The Armed Man – a mass for peace

warimage-pexels-photo-70134
Medieval Warrior (pexels.com stock image)

The evening of May 6, 2017, I attended a performance of Karl Jenkins’ “The Armed Man – a mass for peace”  by the Albany Pro Musica Masterworks Chorus (José Daniel Flores-Caraballo, director) and the Pro Musica Orchestra (Anne-Marie Barker-Schwarz, director). A film by Hefin Owen containing many wartime scenes, ranging from images of medieval soldiers to nuclear blasts, was played during the performance, which was  the culmination of a series of local events related to the theme of the mass.

The concert opened with the adagietto from Mahler’s 5th symphony, a wonderful composition that seemed to anticipate the rhythms and mood of Barber’s Adagio for Strings, a much later composition.

The mass began with a movement by the orchestra and chorus entitled The Armed Man:

“The armed man should be feared.
Everywhere it has been proclaimed
That each man shall arm himself
With a coat of iron mail.”

Next was a haunting call to prayer by Yassine Benaissa, muezzin, in full traditional costume, followed by the Kyrie with mezzo-soprano Lucille Beer, the orchestra and chorus. The mass also featured the Capital District Youth Chorale, prepared by Diane Warner, director. Some of the elements of a requiem mass were not included, such as the Dies Irae and Gloria. Most of the movements were set to poetry from various sources, including Guy Wilson in movement 11:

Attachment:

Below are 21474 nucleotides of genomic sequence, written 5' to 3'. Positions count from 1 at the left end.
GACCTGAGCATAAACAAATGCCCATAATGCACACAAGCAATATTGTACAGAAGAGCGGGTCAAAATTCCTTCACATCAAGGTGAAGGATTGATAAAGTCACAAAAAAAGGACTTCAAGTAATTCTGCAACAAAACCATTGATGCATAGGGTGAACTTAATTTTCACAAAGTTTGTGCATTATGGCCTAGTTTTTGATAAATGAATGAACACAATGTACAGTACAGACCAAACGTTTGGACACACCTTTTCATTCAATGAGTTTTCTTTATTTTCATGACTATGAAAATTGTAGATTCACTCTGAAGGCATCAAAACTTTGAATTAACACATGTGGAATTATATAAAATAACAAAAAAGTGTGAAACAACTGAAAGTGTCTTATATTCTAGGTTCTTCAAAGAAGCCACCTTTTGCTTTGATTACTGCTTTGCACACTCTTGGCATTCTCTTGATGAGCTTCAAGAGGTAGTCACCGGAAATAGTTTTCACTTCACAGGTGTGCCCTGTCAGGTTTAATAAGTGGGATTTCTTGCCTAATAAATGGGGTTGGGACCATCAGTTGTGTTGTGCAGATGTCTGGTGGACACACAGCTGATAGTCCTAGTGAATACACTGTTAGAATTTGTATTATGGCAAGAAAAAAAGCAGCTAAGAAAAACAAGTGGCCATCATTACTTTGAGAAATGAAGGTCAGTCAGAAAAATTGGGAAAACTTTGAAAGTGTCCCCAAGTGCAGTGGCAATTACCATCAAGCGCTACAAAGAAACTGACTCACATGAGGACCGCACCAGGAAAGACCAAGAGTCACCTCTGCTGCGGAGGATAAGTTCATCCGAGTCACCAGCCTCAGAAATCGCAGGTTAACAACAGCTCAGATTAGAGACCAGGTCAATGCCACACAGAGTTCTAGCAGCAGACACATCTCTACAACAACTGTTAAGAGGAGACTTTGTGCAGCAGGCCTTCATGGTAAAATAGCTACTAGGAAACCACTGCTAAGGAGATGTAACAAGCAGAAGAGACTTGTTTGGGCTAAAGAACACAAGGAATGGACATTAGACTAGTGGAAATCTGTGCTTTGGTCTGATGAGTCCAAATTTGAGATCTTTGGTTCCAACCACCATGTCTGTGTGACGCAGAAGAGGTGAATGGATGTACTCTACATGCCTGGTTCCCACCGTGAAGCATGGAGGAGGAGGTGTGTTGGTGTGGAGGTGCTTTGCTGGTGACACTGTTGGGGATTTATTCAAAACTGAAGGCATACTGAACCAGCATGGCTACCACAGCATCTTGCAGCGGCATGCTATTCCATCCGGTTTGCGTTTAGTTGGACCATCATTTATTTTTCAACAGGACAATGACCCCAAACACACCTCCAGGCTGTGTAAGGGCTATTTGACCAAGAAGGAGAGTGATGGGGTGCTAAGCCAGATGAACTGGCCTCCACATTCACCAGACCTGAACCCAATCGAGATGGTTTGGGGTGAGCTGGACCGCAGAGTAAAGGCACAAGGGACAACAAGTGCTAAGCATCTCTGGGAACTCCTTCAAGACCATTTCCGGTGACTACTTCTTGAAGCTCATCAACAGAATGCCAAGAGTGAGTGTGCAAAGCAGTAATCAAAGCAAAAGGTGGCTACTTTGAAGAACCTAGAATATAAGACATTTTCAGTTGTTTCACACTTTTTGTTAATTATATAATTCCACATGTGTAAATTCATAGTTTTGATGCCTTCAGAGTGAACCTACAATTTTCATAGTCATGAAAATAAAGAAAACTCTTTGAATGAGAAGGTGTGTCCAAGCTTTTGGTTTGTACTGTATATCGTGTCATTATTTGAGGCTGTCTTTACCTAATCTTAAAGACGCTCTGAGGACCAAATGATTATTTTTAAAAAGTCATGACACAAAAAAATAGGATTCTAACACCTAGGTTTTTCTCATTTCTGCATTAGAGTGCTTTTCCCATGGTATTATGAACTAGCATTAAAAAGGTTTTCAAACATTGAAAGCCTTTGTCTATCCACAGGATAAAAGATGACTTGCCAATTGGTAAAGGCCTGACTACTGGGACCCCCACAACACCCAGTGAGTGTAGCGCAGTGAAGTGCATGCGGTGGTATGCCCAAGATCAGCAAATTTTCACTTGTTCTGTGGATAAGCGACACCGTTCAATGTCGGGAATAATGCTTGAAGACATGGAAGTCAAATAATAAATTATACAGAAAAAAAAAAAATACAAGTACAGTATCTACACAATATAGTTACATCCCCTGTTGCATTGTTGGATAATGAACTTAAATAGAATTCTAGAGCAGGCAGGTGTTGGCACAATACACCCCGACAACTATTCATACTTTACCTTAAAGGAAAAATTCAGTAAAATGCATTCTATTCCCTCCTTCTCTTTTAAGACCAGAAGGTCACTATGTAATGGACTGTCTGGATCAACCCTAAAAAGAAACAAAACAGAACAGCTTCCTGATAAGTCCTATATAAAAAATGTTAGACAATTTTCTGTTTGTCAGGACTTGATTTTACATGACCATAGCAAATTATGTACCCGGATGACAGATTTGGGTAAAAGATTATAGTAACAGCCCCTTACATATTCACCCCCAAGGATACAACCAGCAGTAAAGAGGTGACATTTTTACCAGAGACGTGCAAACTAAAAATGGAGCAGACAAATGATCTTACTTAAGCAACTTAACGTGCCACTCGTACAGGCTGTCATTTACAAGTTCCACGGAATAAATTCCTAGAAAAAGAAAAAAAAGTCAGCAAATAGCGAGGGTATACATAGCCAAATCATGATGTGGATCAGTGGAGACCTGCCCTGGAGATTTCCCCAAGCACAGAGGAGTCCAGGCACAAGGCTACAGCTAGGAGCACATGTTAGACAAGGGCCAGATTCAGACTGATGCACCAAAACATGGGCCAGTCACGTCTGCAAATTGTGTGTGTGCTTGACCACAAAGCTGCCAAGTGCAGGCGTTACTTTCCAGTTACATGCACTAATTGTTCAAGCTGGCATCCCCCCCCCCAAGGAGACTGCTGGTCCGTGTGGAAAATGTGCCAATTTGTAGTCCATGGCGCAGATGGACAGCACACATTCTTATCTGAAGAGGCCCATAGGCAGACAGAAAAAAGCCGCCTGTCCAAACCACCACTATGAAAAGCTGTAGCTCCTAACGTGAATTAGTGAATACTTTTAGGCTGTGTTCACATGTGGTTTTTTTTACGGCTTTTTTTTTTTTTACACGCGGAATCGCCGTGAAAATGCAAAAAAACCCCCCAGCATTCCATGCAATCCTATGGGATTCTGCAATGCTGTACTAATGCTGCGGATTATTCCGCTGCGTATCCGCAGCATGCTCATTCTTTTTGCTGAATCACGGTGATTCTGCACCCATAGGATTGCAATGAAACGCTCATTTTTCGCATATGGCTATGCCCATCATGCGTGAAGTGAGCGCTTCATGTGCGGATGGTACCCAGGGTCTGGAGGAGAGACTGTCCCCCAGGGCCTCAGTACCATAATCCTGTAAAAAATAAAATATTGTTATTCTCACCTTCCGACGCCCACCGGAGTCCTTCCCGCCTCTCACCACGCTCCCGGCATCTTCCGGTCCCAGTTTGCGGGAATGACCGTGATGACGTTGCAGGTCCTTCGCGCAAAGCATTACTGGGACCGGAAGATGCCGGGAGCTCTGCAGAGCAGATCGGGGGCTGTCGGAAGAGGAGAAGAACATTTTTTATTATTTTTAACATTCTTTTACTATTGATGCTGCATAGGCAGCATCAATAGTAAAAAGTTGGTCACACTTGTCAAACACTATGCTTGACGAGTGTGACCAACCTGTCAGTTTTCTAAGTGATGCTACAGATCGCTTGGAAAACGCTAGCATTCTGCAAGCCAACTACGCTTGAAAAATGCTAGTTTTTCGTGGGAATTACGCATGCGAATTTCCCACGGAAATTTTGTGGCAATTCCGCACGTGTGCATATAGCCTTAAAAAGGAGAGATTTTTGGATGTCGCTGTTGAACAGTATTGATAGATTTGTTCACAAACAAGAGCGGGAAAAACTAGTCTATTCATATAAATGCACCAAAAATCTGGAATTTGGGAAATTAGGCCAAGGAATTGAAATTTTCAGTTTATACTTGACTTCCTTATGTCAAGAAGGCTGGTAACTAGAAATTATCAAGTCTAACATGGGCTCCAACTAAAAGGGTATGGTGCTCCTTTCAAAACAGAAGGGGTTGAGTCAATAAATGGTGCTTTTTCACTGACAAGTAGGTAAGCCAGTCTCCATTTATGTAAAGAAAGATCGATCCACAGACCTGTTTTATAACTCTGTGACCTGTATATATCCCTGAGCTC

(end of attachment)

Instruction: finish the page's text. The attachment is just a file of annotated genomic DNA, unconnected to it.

“Silent, silent, now the guns have stopped.
I have survived all, I who knew I would not.
But now you are not here.”
(from notes by Paul Lamar and Stuart Brown)

Movement 12 was the Benedictus, featuring a gorgeous cello solo played by Petia Kassarova. I have linked a performance of this work by Academia Coral do Porto to illustrate this passage. It is around 53 to 54 minutes in the recording.

The Albany Pro Musica performance took place in the spectacular concert hall in EMPAC at Rensselaer Polytechnic Institute. Close to a full house (1200 seats), the concert was delayed about half an hour as people slowly filed in.

The closely coordinated juxtaposition of the scenes in the film with the words of the mass yielded a startling and profound effect. This was superbly done: the marching feet of the soldiers in some scenes was in perfect synchrony with the music. The famous scene of Mussolini, swaggering and posturing in front of a crowd, was especially significant to me, seeming extremely apt for today. A guest commented that she kept feeling angrier at the repeated contrast between the lyrics and the violent and pitiable images. The final movement was meant to convey hope for the future. Perhaps without the vivid images, this message would have left more of an impression than it did.

I was impressed by the excellence of the production, but also worried about our own times. The long history of warfare, as portrayed in the film, is disquieting. It may be, as Steven Pinker has written, that humans are becoming less violent long term. My wife, one of the singers, felt that it seemed as if we were about to repeat the mistakes of the past. I heard others expressing similar fears. The concert provoked a lot of discussion. Beautiful though it was, this production was not like a classical mass, meant to comfort the listener. But art can and sometimes does disturb us. That certainly is the case with The Armed Man.

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